Colin McCahon is a household name in New Zealand because of his paintings – but did you know he dabbled in jewellery? Decorative art and design curator Justine Olsen writes about a lesser-known part of McCahon’s life.
In 1948 Colin McCahon moved from Nelson to Christchurch, starting what was to be a fruitful period for both his art practice and his interest in design. While intent on finding accommodation for his family, he initially stayed with friend Doris Lusk (a potter and painter) and her husband Dermot Holland (a maker of tools). This opened up new opportunities to widen his practice by exploring jewellery making.
McCahon’s history of design
McCahon’s interest in design had previously involved both sign writing, poster production, and theatre set design. Studying at the Dunedin Art School under R. N. Field, an advocate for Bauhaus design, reinforced the idea of craft as a valid part of artistic practice.
When he arrived in Christchurch McCahon began to make metal jewellery with Colin Keith (brother of the art historian Hamish Keith). The pair, who sold their jewellery commercially under the name ‘Colin Twice’, created work that was at times abstract, otherwise naturalistic. A photograph from the Hocken Collections shows McCahon making jewellery at the kitchen table using pliers – a Ballpeen hammer, snips, and metal pieces (perhaps at a stage close to finishing) lie close at hand.
A simple necklace
Te Papa’s necklace was originally owned by McCahon’s family. We don’t know much about who it was made for, or whether it was intended for commercial sale, but the design of the necklace suggests that McCahon was interested in creating work well outside the fashion jewellery of the period. Simply made, three painted floral shapes were cut from sheet metal, shaped, and connected by plaited cords. There is a sensitivity and honesty to the use of materials while the naturalistic subject remains very clearly expressed. If McCahon was drawing on local flowers, it could be the Harlequin flower with its six petal feature and dark centre that caught his eye. This is a perennial plant happily grown in sunny climates and naturalised in New Zealand since 1883.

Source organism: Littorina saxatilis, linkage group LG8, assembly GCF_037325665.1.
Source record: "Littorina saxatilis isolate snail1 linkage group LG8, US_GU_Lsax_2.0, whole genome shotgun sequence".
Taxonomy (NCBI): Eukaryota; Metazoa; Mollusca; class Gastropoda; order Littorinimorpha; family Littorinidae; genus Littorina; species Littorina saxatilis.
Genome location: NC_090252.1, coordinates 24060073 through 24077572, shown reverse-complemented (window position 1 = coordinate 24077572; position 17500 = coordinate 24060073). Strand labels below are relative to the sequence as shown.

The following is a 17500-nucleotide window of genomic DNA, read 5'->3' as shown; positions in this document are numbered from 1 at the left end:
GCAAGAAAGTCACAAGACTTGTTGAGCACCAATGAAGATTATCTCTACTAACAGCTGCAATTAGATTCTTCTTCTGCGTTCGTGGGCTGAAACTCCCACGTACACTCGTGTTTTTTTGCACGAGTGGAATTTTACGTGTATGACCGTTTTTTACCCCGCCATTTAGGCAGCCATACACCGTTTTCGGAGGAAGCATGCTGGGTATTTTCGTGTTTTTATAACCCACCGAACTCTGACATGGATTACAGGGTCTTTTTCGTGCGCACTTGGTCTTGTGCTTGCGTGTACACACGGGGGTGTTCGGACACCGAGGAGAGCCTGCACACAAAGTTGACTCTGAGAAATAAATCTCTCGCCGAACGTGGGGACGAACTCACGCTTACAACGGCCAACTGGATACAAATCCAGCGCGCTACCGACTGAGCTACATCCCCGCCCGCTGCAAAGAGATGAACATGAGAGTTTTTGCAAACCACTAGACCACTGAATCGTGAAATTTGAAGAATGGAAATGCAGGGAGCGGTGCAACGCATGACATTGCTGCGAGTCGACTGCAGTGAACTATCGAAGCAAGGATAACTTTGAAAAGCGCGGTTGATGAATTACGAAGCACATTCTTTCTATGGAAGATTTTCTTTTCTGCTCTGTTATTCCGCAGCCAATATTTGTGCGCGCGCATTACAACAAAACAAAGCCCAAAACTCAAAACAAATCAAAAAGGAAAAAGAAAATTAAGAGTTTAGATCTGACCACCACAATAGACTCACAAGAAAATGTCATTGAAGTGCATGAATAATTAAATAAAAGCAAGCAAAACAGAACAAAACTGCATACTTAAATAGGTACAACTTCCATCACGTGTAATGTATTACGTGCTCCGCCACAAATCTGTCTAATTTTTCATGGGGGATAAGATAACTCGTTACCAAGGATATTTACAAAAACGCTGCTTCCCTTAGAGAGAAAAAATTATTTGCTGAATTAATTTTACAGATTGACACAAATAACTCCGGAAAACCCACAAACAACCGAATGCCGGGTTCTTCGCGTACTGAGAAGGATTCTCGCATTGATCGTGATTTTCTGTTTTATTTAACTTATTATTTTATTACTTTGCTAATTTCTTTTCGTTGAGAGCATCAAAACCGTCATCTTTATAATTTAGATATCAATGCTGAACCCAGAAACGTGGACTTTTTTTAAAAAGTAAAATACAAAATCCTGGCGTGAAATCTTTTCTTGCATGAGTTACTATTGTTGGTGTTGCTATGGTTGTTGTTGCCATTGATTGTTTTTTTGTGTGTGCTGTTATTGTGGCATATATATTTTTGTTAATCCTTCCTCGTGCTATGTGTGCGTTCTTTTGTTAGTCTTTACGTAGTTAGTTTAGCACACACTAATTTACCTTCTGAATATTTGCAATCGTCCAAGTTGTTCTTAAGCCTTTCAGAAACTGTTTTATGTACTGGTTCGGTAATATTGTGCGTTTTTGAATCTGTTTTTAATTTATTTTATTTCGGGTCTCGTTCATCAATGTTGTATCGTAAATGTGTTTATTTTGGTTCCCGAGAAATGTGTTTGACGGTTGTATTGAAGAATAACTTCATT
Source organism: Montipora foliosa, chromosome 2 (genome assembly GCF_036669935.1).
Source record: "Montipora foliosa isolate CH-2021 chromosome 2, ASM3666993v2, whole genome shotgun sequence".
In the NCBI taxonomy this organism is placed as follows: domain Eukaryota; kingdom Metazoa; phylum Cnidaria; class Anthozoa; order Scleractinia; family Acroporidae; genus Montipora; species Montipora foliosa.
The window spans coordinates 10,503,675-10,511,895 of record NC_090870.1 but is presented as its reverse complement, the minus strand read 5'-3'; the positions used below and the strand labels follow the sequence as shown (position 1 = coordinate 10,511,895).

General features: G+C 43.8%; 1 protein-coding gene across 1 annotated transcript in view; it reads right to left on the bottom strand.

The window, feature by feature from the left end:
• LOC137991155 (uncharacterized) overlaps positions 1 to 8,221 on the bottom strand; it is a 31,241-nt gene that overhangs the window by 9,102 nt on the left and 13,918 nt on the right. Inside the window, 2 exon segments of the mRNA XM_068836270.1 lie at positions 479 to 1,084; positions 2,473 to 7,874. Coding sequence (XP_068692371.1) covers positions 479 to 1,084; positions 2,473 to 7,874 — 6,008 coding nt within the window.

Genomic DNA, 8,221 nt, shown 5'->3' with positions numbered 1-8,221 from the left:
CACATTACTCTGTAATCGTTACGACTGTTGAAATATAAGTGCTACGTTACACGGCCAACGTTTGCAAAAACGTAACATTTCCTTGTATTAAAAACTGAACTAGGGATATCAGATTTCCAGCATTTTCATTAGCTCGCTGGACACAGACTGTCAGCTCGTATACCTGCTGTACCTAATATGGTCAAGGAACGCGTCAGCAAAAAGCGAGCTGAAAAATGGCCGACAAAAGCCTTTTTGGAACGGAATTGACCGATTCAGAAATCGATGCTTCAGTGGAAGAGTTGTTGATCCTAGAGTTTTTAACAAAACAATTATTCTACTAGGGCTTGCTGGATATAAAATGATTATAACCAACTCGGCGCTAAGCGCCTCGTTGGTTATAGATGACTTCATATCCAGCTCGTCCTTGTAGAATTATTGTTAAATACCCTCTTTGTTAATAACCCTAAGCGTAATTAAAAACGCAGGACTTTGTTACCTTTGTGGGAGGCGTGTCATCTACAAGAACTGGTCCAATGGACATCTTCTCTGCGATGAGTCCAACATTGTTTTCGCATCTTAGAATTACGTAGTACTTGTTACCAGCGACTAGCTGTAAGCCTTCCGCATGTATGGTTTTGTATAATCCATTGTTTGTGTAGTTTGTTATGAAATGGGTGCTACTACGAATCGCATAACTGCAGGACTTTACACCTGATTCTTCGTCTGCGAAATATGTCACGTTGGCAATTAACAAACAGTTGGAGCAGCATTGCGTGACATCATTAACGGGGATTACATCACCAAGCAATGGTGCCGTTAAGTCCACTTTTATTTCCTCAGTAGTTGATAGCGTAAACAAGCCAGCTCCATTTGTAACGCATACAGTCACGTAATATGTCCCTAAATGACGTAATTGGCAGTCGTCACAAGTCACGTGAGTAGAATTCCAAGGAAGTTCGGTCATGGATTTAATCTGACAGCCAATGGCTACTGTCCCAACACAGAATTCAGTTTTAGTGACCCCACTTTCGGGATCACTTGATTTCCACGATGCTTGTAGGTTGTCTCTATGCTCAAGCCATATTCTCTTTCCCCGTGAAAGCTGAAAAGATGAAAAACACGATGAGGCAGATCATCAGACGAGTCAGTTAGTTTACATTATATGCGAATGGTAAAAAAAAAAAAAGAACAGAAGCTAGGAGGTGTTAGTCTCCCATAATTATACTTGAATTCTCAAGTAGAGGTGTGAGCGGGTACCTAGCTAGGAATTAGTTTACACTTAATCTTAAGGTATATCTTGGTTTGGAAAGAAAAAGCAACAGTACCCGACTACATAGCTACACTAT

The necklace bears no relation to fashionable jewellery of the period, in which tight naturalistic forms were typically shaped from inexpensive metals and combined with artificial stones, recalling Hollywood glamour. McCahon’s necklace instead emphasises the simplicity of its materials and the process of making – through paint, cut metal, and twined cord we can clearly see the artist’s hand at work.
Ahead of its time
In post-war New Zealand, it was to be another few years before jewellers like Ida Hudig, Jens Hansen, and Kobi Bosshard brought the ideas of European modernism to contemporary jewellery. This necklace would fit quite comfortably in the local scene that these jewellers later created, where craftspeople began to both explore more abstract forms, and to emphasise the crafted, handmade nature of their work.
McCahon was to spend another few years in Christchurch until he headed to Auckland in 1953. Although his jewellery practice was not a commercial success, this necklace is a fascinating expression of the principles through which the artist approached his subjects and craft, at a time when landscape and figurative paintings remained his primary concern.
- Hamish Keith, Colin McCahon: the Gallery Years, Auckland City Art Gallery, 2006
- Natalie Poland, Fine Folk, design work by Colin McCahon, Hocken Collections University of Otago Library, 2008
Colin McCahon at Te Papa
To mark the occasion of his 100th year, we’re hanging a group of Colin McCahon’s paintings in Toi Art. We’re also planning some public programmes over the course of the year and we’ll be publishing a McCahon blog a month over the course of the year – in which curators and conservators, as well as writers, artists and historians, write about a specific McCahon artwork from Te Papa’s collection.